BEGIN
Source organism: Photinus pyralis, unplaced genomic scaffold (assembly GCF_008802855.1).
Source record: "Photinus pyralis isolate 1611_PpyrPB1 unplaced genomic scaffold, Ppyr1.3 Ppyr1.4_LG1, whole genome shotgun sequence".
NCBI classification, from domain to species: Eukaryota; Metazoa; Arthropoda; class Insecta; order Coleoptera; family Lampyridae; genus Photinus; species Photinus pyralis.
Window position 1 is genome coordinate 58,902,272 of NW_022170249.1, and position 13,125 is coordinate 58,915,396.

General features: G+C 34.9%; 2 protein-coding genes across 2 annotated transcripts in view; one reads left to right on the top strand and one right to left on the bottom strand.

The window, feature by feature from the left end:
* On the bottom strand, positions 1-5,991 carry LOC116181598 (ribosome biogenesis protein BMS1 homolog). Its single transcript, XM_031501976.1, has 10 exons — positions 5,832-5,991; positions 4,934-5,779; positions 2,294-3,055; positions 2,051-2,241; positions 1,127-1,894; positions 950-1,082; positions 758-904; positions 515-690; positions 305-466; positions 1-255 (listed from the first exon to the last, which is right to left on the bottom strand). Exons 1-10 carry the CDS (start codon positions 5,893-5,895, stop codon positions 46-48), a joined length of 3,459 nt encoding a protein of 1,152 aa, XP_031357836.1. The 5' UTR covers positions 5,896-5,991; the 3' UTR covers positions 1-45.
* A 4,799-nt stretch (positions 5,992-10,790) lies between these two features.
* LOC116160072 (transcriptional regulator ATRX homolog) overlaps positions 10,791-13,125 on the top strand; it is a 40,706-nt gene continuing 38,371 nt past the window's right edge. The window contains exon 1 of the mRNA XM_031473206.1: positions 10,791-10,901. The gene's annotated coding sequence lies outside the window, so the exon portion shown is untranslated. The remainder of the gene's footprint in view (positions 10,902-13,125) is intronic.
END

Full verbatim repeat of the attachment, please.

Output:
Source organism: Photinus pyralis, unplaced genomic scaffold (assembly GCF_008802855.1).
Source record: "Photinus pyralis isolate 1611_PpyrPB1 unplaced genomic scaffold, Ppyr1.3 Ppyr1.4_LG1, whole genome shotgun sequence".
NCBI classification, from domain to species: Eukaryota; Metazoa; Arthropoda; class Insecta; order Coleoptera; family Lampyridae; genus Photinus; species Photinus pyralis.
Window position 1 is genome coordinate 58,902,272 of NW_022170249.1, and position 13,125 is coordinate 58,915,396.

General features: G+C 34.9%; 2 protein-coding genes across 2 annotated transcripts in view; one reads left to right on the top strand and one right to left on the bottom strand.

The window, feature by feature from the left end:
* On the bottom strand, positions 1-5,991 carry LOC116181598 (ribosome biogenesis protein BMS1 homolog). Its single transcript, XM_031501976.1, has 10 exons — positions 5,832-5,991; positions 4,934-5,779; positions 2,294-3,055; positions 2,051-2,241; positions 1,127-1,894; positions 950-1,082; positions 758-904; positions 515-690; positions 305-466; positions 1-255 (listed from the first exon to the last, which is right to left on the bottom strand). Exons 1-10 carry the CDS (start codon positions 5,893-5,895, stop codon positions 46-48), a joined length of 3,459 nt encoding a protein of 1,152 aa, XP_031357836.1. The 5' UTR covers positions 5,896-5,991; the 3' UTR covers positions 1-45.
* A 4,799-nt stretch (positions 5,992-10,790) lies between these two features.
* LOC116160072 (transcriptional regulator ATRX homolog) overlaps positions 10,791-13,125 on the top strand; it is a 40,706-nt gene continuing 38,371 nt past the window's right edge. The window contains exon 1 of the mRNA XM_031473206.1: positions 10,791-10,901. The gene's annotated coding sequence lies outside the window, so the exon portion shown is untranslated. The remainder of the gene's footprint in view (positions 10,902-13,125) is intronic.